Written by April Hill
I always did wonder what it would feel like going into labour. When I asked people they would say “you’ll know”. What did that mean? Would my waters break like in the films? Or would I be one of those people who thinks they’re in labour when they’re really not and go into hospital unnecessarily?
After reading more online it is actually different for everyone. Some waters do break but it’s actually not that common. Mine didn’t. I had a bit of a show and when I saw the midwife earlier that day (a check up seeing as I was 4 days overdue) she said I was about 2cm and she wouldn’t be surprised if my daughter made an appearance within a few days.
Funny enough, around 9pm that evening I had continuous contractions. It’s like they say you just know that this is it, especially when they are happening quite regularly. I was uncomfortable and we started timing. I couldn’t sleep, we kept an eye on the clock. It got to 3am and contractions were getting down to 5 minutes apart, which is when they say to contact to the hospital. We called them and made the half hour trip there.
I was surrounded by poor mums in what looked like serious pain and must have been close. I wasn’t there yet and when the midwife checked me over she revealed I was actually only 3cm and they don’t admit mums until they are 4cm. I was so disappointed. I just wanted some pain relief but I was sent home. We were told to come back when my contractions were about 2 minutes apart.
Back home we went and then I was in agony for another 10 hours, but they said 2 minutes apart. We weren’t there. It got to the point where I couldn’t move, I was crying saying to my husband I can’t take the pain anymore. From there my contractions escalated to suddenly being a minute or two apart. He said that was enough and called the hospital saying we were coming in because I needed pain relief. My back was in agony. I never felt so much pain and could relate to the women I’d seen earlier.
It took us nearly two hours to get back to the hospital, mainly because I couldn’t get a few steps without contracting, and then were in peak time traffic.
Finally we made it. I saw the midwife and said I need some pain relief. I’d requested the injections or gas and air. I didn’t want an epidural. She assured me that once she checked me over then I could get some relief. The next thing I know she’s telling me I’m fully dilated, can’t have the injections because I’m already done, and we need to go straight into the delivery room. What a rush. I lie on the bed and am already pushing.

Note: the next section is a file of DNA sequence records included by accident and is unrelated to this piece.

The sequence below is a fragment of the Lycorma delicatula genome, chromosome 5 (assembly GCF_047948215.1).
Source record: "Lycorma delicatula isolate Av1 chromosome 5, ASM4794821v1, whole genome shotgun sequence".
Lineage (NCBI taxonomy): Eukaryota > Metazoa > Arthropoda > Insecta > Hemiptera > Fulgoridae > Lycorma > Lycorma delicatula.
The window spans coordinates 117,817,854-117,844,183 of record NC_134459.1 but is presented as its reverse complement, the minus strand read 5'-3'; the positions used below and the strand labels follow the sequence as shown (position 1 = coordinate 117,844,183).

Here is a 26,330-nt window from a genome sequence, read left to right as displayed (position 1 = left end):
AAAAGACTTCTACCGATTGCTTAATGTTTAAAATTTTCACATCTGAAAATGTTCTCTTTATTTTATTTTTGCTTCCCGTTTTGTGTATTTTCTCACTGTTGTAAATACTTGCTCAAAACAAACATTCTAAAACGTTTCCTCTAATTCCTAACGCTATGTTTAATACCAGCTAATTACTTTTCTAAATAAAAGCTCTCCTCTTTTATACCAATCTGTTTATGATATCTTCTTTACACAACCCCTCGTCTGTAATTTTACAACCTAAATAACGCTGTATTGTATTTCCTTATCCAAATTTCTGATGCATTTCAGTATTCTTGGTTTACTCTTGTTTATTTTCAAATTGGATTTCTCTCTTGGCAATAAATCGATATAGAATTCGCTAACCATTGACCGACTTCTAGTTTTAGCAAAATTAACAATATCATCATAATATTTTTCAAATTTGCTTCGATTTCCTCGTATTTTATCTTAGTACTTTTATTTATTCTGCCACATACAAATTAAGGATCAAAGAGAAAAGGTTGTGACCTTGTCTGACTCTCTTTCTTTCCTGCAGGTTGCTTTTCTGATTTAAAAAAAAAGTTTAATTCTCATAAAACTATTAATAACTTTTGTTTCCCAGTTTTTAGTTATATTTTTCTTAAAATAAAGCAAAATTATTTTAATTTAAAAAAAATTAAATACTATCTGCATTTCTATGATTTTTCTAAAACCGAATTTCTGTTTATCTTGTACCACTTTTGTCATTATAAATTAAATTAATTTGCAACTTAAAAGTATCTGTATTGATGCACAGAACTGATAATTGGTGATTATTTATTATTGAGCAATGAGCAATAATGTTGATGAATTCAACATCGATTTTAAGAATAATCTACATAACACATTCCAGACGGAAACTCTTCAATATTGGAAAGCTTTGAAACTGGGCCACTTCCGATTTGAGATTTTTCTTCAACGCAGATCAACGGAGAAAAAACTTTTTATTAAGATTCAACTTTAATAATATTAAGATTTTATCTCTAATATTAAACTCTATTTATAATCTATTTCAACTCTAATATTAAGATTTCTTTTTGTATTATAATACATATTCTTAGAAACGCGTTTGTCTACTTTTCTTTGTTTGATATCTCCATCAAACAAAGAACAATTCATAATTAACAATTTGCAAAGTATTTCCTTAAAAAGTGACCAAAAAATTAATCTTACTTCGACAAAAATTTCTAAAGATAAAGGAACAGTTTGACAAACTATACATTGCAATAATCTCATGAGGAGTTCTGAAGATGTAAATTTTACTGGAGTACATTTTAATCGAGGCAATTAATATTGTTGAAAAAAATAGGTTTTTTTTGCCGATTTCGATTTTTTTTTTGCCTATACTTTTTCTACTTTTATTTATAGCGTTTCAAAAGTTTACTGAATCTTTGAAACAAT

The midwife gave me some gas and air but I took one puff, went so dizzy, that I shoved it to the side and said I didn’t want it. I went without pain relief but honestly I felt so relieved when I was pushing. I instantly felt better. I was lucky in that I had a lovely midwife who told me everything she was doing and what she would recommend and to get my consent first. She told me she needed to break my waters because my daughter was stuck, that she needed to put a drip in for me to keep my hydrated, and a monitor to keep an eye on both mine and baby’s heartbeat.
During all of it my daughters heartbeat stayed the same. She didn’t seem bothered. I joked that I was glad someone wasn’t right at that moment!
Two hours later, big pushes and support, my daughter arrived, crying her eyes out. She was healthy and the moment was finally here.
My husband & I cuddled her as I got stitched up. And once that was done we were left to ourselves for a couple hours before moving up to the ward. It was so quiet that we had a room to ourselves for a while before another family came in. Then we were checked out lunchtime the next day.
I read, and have heard other stories, and I feel extremely lucky that my birth was very straightforward. Yes I was in pain, and it felt long. But there were no complications and at the end of the day my daughter was delivered safely.
Nothing can prepare you for what you’ll experience and the exhaustion that follows after. We didn’t sleep for nearly 3 days because it was up from the Monday morning to starting 24 hours of labour that night, to our daughter arriving the Tuesday night, spending that entire night just looking at her, waiting to come home, coming home and grandparents coming over, to finally a little bit of sleep the Wednesday night. What a blur. But I will never forget the moment she arrived. This was the little person we had been waiting for.